Many operators are striving to be recognised as more than network providers, repositioning themselves as genuine cloud players. This is difficult, in part because established relationships tend to be forged with the network side of the customer’s business, while cloud‑driven decisions are aligned with the IT side of the house. VMware believes that its own presence in both camps helps operators bridge these functions — a bridge that will inevitably become more important as software‑defined services and IT development protocols become integral to the digital service provider model.
In addition to being convinced that a new offering right is for them, and that an operator is the partner of choice, enterprise clients may need to be familiarised with a technology model outside their comfort zone. In this context, the scarcity of experience in the market may again impact operators’ ability to monetise innovative products and services, if customers cannot muster the right resources and confidence to adopt them.
Preston points to VMware’s ubiquity as creating an established conduit for the introduction of innovation. “Pretty much all of a telco’s customers are VMware customers today, so together we’re selling them more of something they’ve already got, just a different flavour”.
“ What we see is enterprise customers wanting to buy more of something they’re familiar with and for which they’ve also already got skills to manage. If they can build on and adapt solutions they already have, and bolt on (or take off) elements as required, it adds to a compelling proposition that can grow the operator order pipeline. If you can bring new products to market based around a known quantity, that has a shorter sales cycle and a better chance of a successful sales cycle. ”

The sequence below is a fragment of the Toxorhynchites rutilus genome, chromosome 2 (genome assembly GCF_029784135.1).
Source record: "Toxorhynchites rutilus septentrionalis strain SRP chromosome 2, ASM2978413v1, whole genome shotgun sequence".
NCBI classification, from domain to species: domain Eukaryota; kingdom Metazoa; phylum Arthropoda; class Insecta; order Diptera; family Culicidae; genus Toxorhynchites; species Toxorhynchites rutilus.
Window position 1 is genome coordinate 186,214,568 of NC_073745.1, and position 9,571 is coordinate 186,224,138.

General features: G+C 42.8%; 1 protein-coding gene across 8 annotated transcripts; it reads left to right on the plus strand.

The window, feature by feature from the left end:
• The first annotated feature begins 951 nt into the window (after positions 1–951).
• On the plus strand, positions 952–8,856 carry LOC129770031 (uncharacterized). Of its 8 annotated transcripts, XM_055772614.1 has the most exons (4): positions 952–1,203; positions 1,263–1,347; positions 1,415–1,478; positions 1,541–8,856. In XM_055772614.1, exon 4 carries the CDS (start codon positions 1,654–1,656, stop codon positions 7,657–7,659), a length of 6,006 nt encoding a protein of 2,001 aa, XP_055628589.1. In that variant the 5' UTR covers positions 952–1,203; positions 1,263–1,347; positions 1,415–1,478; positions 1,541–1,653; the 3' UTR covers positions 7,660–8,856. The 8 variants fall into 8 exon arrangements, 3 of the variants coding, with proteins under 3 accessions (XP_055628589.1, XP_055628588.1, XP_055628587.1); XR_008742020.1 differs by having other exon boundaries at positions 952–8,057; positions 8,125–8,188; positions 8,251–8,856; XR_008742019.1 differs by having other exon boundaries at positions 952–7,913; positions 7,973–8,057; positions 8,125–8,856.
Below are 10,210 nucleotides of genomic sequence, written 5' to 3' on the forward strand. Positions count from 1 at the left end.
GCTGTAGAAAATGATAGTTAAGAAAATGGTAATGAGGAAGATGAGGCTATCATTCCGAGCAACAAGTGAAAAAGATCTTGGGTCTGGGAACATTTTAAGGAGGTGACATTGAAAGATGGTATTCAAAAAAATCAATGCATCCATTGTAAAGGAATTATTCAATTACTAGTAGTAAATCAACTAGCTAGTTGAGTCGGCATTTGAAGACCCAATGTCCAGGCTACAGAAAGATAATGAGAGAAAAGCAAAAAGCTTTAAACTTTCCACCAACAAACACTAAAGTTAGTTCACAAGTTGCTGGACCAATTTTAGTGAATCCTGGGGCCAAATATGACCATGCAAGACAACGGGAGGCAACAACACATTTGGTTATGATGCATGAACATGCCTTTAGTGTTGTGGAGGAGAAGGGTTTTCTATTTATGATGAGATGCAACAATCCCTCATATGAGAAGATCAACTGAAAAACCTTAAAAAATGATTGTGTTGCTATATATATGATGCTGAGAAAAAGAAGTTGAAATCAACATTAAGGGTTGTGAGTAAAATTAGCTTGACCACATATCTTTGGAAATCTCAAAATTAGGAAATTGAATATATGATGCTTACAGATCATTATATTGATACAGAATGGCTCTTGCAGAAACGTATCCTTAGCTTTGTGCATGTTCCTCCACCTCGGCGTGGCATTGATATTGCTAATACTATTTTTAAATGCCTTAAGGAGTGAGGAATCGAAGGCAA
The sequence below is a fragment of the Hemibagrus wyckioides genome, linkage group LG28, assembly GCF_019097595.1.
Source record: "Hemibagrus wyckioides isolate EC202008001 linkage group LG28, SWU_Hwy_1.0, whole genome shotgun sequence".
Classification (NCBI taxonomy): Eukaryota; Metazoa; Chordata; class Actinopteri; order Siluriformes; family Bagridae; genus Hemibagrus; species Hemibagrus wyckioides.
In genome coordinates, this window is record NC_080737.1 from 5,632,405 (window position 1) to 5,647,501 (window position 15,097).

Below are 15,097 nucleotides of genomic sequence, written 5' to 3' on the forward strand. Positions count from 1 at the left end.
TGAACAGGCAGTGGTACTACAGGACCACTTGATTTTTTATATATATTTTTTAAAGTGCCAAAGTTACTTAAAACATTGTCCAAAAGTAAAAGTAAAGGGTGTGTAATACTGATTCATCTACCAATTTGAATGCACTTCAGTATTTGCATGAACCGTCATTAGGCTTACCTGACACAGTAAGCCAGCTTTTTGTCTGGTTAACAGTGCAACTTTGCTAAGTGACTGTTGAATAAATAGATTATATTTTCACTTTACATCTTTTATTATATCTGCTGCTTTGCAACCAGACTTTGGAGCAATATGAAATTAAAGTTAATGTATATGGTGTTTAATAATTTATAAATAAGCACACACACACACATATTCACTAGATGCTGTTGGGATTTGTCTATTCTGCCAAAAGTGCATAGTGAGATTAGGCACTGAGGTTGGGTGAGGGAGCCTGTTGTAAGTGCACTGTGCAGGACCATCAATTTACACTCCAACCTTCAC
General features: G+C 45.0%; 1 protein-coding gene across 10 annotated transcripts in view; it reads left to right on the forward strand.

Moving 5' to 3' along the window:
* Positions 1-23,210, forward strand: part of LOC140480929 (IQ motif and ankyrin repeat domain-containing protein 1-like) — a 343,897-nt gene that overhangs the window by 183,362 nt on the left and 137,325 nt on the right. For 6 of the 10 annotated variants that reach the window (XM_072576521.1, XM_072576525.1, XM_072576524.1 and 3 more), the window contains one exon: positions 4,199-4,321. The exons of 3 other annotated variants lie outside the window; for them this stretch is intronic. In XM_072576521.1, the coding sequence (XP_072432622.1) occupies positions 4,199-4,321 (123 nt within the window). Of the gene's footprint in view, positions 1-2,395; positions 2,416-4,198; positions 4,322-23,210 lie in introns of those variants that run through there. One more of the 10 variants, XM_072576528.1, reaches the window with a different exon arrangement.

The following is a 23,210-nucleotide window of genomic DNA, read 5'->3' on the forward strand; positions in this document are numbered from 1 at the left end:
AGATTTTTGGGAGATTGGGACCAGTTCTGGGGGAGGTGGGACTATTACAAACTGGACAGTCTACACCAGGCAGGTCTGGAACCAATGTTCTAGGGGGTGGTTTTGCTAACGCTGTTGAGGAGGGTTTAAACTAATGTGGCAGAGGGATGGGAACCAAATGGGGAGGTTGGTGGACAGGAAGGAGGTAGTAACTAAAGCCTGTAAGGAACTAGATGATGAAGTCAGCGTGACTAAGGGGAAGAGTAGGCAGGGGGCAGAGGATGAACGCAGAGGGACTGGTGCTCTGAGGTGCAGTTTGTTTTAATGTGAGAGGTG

|Pioneering Communications Transformation, Together|
BT ACCOUNT TEAM
Director of Market Development
VMWARE TELCO CLOUD ONLINE
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As a CSP, you’re heading to new territories that are brimming with opportunity. To get there, you need a partner familiar with where you want to go — into a world shaped by software. VMware’s philosophies, expertise and technologies can help guide your journey, allowing you to pioneer new business models along the way.
The VMware Telco Cloud portfolio of infrastructure, operations and observability solutions form a key technology platform that fulfils the vision of delivering any application on any cloud from anywhere.
Purpose-built for demanding operator environments, the modular infrastructure solution lets CSPs deploy an industry-leading ecosystem of network functions with the confidence that all the component solutions will interoperate efficiently.
Telco Cloud also helps CSPs realise the benefits of open source frameworks through VMware’s active contributions toward various open standards and organisations that are accelerating a cloud-first service delivery model.
By supporting a diverse set of industry-standard orchestration and automation tools, including vendor-neutral APIs, to manage the network function lifecycle, CSPs have a proven, high-performance infrastructure to accelerate next-generation network deployment now while preparing for technologies of the future.
With automation, scalability, and a flexible infrastructure for creating and delivering new services, CSPs can modernise their existing core, RAN and edge networks to match the agility of cloud service providers while providing telco-grade resiliency and service availability.